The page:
Researchers at Brigham and Women’s Hospital in Boston and the Fred Hutchinson Cancer Research Center in Seattle will soon begin the first large-scale study of its kind to look at whether the beneficial nutrients found in cocoa beans may help prevent heart attacks and strokes.
Instead of candy bars, scientists will be handing out capsules containing 750 mg of cocoa flavanols daily to 18,000 participants (though some will receive a placebo) and keeping track of their heart health over a period of four years. Flavanols are a type of plant nutrient found abundantly in cocoa beans that have been shown to support cardiovascular health in several ways.
“In smaller trials [flavanols have] been shown to reduce blood pressure, improve the cholesterol profile, improve sensitivity to insulin and also help the blood vessels to dilate,” said Dr. JoAnn Manson, chief of the Division of Preventive Medicine at Brigham and Women’s and one of the study’s lead researchers.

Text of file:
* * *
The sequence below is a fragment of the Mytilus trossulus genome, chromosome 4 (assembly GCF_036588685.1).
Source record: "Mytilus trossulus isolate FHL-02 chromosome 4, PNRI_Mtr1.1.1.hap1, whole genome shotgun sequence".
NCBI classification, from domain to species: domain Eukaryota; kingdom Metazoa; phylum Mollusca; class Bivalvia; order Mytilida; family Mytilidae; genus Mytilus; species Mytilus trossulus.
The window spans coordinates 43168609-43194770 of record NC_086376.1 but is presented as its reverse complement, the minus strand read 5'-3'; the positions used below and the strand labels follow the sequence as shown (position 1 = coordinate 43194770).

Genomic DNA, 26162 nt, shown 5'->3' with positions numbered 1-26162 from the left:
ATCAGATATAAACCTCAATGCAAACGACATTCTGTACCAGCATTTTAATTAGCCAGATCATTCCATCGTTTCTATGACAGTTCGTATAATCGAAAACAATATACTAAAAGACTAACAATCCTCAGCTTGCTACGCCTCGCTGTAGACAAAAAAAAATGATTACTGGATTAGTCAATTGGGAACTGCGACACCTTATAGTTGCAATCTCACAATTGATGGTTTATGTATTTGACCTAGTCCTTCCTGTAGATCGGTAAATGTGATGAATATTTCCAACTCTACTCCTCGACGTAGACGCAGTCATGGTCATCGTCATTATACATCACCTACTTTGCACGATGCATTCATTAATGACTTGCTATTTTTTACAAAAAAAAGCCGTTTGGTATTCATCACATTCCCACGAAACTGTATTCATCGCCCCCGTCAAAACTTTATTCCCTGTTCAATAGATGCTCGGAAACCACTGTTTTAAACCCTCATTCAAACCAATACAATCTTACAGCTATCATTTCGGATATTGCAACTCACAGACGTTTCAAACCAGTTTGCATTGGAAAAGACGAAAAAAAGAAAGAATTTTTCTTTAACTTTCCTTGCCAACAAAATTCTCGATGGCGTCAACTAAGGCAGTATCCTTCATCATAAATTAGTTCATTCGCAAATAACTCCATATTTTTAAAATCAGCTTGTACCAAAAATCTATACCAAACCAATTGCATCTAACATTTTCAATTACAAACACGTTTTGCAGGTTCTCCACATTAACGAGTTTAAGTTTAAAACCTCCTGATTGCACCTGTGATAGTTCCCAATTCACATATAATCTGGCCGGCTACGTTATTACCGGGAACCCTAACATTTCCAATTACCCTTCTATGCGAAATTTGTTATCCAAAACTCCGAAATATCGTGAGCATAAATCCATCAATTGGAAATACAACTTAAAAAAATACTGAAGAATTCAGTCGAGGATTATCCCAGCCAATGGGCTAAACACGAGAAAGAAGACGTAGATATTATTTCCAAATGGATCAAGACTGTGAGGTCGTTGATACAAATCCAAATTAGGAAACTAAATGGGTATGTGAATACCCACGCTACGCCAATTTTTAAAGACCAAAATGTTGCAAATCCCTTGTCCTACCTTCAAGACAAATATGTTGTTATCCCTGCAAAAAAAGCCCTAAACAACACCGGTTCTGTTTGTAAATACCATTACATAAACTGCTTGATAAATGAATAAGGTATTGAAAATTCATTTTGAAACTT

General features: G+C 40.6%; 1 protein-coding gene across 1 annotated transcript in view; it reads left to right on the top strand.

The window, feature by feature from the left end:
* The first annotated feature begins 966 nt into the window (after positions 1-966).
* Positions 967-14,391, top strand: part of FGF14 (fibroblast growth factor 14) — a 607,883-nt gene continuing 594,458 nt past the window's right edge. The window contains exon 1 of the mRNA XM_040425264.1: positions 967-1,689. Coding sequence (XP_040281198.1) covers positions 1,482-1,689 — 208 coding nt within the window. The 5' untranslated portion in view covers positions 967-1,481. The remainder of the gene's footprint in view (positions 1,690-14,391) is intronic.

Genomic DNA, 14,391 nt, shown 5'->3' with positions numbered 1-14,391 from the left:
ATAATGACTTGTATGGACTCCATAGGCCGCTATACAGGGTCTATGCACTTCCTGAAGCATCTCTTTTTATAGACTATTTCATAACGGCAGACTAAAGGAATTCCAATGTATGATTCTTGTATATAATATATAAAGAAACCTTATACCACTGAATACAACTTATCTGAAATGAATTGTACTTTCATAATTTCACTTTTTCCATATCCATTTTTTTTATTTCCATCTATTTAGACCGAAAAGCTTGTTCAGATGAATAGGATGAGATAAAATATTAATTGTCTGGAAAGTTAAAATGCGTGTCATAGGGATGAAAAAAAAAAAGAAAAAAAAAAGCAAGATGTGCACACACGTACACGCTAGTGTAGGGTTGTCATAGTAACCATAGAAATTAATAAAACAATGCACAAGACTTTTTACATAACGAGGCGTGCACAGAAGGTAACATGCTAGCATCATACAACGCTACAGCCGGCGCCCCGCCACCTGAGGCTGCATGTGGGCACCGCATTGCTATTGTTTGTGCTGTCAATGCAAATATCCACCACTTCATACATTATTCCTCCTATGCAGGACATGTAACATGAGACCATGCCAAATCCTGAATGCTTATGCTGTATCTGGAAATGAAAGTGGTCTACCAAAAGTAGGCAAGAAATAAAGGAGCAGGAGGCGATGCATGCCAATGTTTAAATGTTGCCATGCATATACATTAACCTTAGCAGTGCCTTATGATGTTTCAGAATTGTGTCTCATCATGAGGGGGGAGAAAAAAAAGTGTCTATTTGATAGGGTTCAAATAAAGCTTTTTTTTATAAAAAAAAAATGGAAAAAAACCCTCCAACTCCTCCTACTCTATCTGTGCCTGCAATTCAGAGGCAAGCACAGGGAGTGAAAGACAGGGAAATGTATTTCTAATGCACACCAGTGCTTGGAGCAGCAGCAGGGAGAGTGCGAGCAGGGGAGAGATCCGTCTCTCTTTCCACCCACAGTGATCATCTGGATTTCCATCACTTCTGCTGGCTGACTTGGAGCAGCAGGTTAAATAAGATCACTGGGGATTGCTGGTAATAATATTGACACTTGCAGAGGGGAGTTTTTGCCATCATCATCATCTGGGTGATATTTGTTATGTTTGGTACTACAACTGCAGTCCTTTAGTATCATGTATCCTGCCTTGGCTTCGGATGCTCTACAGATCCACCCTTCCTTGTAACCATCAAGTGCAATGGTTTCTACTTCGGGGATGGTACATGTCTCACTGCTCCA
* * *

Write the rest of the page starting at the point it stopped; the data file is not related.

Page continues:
Cocoa Powder and Gut Bacteria: The Link to Heart Health
In a similar study, food scientists from Louisiana State University recently discovered the beneficial bacteria in our digestive tracts love chocolate just as much as we do—well, cocoa powder, to be exact.
When our gut microbes consume cocoa powder, they convert it into heart-healthy compounds that support a healthy inflammatory response, protect our blood vessels from stress, and promote healthy arteries. Cocoa powder contains high amounts of antioxidant polyphenols, known to support cardiovascular health and protect against disease.
In addition, by gobbling up the fiber found naturally in cocoa beans and breaking it down into beneficial short-chain fatty acids, gut bacteria help us feel full longer after eating—which in turn promotes healthy weight management.